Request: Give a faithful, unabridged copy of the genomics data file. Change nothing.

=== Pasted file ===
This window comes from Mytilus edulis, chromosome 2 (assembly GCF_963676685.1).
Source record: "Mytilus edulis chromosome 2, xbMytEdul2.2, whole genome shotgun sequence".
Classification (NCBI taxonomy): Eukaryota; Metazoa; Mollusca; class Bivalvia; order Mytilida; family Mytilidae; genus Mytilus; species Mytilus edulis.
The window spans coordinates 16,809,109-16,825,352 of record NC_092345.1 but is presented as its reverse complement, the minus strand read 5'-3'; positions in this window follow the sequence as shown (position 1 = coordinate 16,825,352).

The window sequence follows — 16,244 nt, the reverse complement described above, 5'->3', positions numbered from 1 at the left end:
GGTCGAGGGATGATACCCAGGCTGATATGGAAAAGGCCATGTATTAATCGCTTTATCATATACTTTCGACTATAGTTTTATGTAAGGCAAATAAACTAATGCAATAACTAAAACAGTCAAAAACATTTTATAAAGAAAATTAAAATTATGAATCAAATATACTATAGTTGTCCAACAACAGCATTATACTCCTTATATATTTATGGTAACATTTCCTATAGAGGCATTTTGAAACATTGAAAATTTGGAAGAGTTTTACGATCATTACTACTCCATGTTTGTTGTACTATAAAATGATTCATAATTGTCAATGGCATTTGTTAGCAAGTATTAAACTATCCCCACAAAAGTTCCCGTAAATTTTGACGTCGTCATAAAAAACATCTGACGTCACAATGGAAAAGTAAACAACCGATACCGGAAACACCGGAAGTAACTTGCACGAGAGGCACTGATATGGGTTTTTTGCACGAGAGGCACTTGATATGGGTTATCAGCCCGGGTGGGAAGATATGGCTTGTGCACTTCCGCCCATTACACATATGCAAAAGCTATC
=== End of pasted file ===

This window comes from Mytilus edulis, chromosome 2 (assembly GCF_963676685.1).
Source record: "Mytilus edulis chromosome 2, xbMytEdul2.2, whole genome shotgun sequence".
Classification (NCBI taxonomy): Eukaryota; Metazoa; Mollusca; class Bivalvia; order Mytilida; family Mytilidae; genus Mytilus; species Mytilus edulis.
The window spans coordinates 16,809,109-16,825,352 of record NC_092345.1 but is presented as its reverse complement, the minus strand read 5'-3'; positions in this window follow the sequence as shown (position 1 = coordinate 16,825,352).

The window sequence follows — 16,244 nt, the reverse complement described above, 5'->3', positions numbered from 1 at the left end:
GGTCGAGGGATGATACCCAGGCTGATATGGAAAAGGCCATGTATTAATCGCTTTATCATATACTTTCGACTATAGTTTTATGTAAGGCAAATAAACTAATGCAATAACTAAAACAGTCAAAAACATTTTATAAAGAAAATTAAAATTATGAATCAAATATACTATAGTTGTCCAACAACAGCATTATACTCCTTATATATTTATGGTAACATTTCCTATAGAGGCATTTTGAAACATTGAAAATTTGGAAGAGTTTTACGATCATTACTACTCCATGTTTGTTGTACTATAAAATGATTCATAATTGTCAATGGCATTTGTTAGCAAGTATTAAACTATCCCCACAAAAGTTCCCGTAAATTTTGACGTCGTCATAAAAAACATCTGACGTCACAATGGAAAAGTAAACAACCGATACCGGAAACACCGGAAGTAACTTGCACGAGAGGCACTGATATGGGTTTTTTGCACGAGAGGCACTTGATATGGGTTATCAGCCCGGGTGGGAAGATATGGCTTGTGCACTTCCGCCCATTACACATATGCAAAAGCTATC